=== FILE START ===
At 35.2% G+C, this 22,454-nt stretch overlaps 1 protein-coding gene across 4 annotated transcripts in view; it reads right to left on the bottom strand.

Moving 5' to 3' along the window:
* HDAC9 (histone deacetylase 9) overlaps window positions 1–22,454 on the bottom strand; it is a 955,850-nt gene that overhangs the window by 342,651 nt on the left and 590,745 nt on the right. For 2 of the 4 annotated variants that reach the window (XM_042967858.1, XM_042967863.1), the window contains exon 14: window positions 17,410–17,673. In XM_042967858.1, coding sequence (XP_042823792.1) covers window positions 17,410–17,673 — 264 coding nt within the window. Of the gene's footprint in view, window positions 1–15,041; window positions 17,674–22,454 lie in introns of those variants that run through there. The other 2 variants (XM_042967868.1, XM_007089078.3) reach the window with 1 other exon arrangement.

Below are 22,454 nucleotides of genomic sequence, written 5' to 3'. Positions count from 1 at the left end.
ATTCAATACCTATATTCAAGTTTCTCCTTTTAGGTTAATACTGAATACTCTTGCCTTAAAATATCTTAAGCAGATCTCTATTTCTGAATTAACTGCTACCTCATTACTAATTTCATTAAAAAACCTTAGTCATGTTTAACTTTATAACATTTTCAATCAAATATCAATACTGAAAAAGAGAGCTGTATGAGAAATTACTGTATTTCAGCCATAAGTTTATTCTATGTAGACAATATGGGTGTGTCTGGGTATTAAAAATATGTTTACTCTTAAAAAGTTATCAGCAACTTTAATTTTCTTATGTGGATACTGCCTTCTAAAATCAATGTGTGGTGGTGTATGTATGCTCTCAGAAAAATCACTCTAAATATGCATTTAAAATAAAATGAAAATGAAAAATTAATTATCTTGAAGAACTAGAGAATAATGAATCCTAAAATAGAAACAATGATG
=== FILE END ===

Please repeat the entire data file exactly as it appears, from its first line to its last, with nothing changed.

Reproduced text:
At 35.2% G+C, this 22,454-nt stretch overlaps 1 protein-coding gene across 4 annotated transcripts in view; it reads right to left on the bottom strand.

Moving 5' to 3' along the window:
* HDAC9 (histone deacetylase 9) overlaps window positions 1–22,454 on the bottom strand; it is a 955,850-nt gene that overhangs the window by 342,651 nt on the left and 590,745 nt on the right. For 2 of the 4 annotated variants that reach the window (XM_042967858.1, XM_042967863.1), the window contains exon 14: window positions 17,410–17,673. In XM_042967858.1, coding sequence (XP_042823792.1) covers window positions 17,410–17,673 — 264 coding nt within the window. Of the gene's footprint in view, window positions 1–15,041; window positions 17,674–22,454 lie in introns of those variants that run through there. The other 2 variants (XM_042967868.1, XM_007089078.3) reach the window with 1 other exon arrangement.

Below are 22,454 nucleotides of genomic sequence, written 5' to 3'. Positions count from 1 at the left end.
ATTCAATACCTATATTCAAGTTTCTCCTTTTAGGTTAATACTGAATACTCTTGCCTTAAAATATCTTAAGCAGATCTCTATTTCTGAATTAACTGCTACCTCATTACTAATTTCATTAAAAAACCTTAGTCATGTTTAACTTTATAACATTTTCAATCAAATATCAATACTGAAAAAGAGAGCTGTATGAGAAATTACTGTATTTCAGCCATAAGTTTATTCTATGTAGACAATATGGGTGTGTCTGGGTATTAAAAATATGTTTACTCTTAAAAAGTTATCAGCAACTTTAATTTTCTTATGTGGATACTGCCTTCTAAAATCAATGTGTGGTGGTGTATGTATGCTCTCAGAAAAATCACTCTAAATATGCATTTAAAATAAAATGAAAATGAAAAATTAATTATCTTGAAGAACTAGAGAATAATGAATCCTAAAATAGAAACAATGATG